Much has been made of the double-digit increase in Chinese defense spending over the last three years. China has indeed increased its spending. But much of the additional expenditures have been devoted to upgrading information, weapons, and communications systems. At the same time, China has cut troop strength to almost half of what it was in 1990. Moreover, the estimate of military expenditures for 2006 is $35 billion. That is about 7% of the US defense budget, once the costs of the wars in Iraq and Afghanistan are factored in. Even before including these latter expenditures the US military budget is now larger than the defense budgets of all other nations combined. Almost surely China's actual military expenditures are larger than the 2006 estimate. But even if the military budget is twice as large, $70 billion is still less than 15% of the US total and less than what was spent in Iraq and Afghanistan last year alone.

In terms of ground forces, the People’s Liberation Army (PLA) has an active duty component of 2.3 million personnel. That's a lot of soldiers, but the US has 1.4 million, with less than one-fourth of the population. True, the Chinese have reserve forces of another million plus. But they are responsible, among other things, for patrolling more than 8,000 miles of borders with India and Russia - not always the friendliest of neighbors in the past - functions the US military does not perform at the Canadian and Mexican borders. Moreover, despite the supply breakdown scandal in Iraq, the 1.4 million US troops are much better equipped overall than their Chinese counterparts, few of whom have state-of-the-art support materiel or personal safety equipment.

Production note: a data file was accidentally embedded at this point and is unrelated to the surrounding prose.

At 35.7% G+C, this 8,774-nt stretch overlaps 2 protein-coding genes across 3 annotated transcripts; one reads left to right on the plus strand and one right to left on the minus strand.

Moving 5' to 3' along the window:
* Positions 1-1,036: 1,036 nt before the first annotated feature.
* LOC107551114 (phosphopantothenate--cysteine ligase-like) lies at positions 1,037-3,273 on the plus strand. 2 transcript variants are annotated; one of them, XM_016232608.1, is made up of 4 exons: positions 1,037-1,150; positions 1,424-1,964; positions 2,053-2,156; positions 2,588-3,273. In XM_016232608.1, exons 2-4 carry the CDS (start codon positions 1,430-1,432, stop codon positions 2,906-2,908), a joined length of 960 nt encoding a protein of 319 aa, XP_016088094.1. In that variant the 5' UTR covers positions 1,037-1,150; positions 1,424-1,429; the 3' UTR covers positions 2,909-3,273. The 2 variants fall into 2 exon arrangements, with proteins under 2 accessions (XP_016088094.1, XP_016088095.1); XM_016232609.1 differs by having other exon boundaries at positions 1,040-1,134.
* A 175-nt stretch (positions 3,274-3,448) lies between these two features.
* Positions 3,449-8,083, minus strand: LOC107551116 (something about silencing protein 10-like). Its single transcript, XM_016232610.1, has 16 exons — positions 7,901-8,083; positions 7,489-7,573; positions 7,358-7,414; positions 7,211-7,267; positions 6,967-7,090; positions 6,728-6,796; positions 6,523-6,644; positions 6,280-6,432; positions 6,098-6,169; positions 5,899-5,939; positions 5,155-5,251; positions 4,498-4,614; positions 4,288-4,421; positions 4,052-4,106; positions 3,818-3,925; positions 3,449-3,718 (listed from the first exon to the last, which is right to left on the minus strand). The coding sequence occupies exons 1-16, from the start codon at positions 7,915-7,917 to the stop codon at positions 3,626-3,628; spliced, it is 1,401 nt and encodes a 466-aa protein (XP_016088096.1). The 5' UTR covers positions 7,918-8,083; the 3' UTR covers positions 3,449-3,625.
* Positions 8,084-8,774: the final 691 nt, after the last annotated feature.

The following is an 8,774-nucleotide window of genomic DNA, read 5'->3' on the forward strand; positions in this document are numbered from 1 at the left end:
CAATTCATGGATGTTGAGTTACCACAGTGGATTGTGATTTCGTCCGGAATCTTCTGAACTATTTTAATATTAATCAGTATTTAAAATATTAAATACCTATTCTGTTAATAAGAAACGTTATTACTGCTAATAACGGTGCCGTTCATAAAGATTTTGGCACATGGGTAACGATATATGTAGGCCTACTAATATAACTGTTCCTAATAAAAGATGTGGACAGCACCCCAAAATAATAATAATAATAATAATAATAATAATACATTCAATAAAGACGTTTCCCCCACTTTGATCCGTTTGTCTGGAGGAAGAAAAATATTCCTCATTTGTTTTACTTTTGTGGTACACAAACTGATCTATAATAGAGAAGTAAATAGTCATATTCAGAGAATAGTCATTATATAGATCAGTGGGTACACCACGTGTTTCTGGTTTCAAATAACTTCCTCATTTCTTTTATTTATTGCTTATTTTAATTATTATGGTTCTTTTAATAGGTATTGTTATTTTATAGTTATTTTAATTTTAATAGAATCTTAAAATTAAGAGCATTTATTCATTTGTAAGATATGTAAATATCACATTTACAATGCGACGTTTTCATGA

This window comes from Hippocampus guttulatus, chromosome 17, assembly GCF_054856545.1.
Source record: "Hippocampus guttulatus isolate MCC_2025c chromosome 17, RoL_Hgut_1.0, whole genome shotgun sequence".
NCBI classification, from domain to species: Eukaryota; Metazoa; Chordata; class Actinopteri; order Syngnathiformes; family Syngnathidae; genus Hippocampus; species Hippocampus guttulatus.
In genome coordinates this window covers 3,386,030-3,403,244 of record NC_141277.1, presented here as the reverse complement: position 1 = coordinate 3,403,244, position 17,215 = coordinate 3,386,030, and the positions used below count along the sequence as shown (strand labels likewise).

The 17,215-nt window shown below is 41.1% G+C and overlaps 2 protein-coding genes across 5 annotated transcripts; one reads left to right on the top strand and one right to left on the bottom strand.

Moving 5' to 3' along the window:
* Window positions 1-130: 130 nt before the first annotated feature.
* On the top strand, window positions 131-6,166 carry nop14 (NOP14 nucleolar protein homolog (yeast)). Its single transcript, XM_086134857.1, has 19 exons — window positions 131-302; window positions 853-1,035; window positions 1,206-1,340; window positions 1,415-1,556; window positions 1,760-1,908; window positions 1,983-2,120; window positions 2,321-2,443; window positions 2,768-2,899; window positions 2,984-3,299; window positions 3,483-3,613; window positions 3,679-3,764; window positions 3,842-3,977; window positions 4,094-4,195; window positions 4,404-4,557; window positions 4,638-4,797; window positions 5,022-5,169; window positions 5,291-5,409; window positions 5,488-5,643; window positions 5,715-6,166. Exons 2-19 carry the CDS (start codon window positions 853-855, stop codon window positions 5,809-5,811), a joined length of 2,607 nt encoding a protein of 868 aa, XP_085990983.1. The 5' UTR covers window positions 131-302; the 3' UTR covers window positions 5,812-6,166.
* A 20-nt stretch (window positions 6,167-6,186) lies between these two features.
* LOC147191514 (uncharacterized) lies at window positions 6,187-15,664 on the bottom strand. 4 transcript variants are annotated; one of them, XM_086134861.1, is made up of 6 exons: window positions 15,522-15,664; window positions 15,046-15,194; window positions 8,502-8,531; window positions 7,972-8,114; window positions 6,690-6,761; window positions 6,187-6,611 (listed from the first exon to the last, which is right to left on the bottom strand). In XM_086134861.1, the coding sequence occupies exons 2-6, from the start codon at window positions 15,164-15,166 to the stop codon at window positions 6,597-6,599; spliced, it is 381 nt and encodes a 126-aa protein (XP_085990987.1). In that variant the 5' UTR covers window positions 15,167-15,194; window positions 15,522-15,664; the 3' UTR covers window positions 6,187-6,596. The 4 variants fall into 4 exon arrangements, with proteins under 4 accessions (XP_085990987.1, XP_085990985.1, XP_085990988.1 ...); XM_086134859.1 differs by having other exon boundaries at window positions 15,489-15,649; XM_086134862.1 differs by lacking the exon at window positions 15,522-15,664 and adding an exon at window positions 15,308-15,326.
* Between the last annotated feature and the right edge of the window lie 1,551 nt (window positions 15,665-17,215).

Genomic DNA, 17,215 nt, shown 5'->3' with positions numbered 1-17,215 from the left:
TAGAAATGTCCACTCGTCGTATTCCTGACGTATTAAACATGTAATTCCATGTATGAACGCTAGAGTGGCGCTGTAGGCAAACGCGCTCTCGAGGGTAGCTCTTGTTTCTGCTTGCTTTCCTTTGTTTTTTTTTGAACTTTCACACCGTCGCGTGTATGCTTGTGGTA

The PLA's air force capabilities, meanwhile, are no match in quality for the US either defensively or offensively. Many of China's aircraft models are over 40 years old. Certainly the mainland forces pose a threat to Taiwan, but Taiwan's own modern air force should not be underestimated. And with the recent electoral defeat of Chen Shui-bian’s Democratic Progressive Party by the pro-mainland Kuomintang, political and military tensions are likely to decrease markedly. Beijing can be very patient in waiting for a rapprochement with Taiwan.

At sea

China’s weakest link is naval. It has no blue ocean navy, and it is difficult to imagine how it could dream of building one. Of the 21 large aircraft carriers operational in the world right now, 12 are American, with a total landing space of 75 acres. The carriers belonging to the rest of the world have 15 acres altogether. None of the other aircraft carriers belongs to China. So, the score is rather lopsided on the naval front: the United States 12, China 0.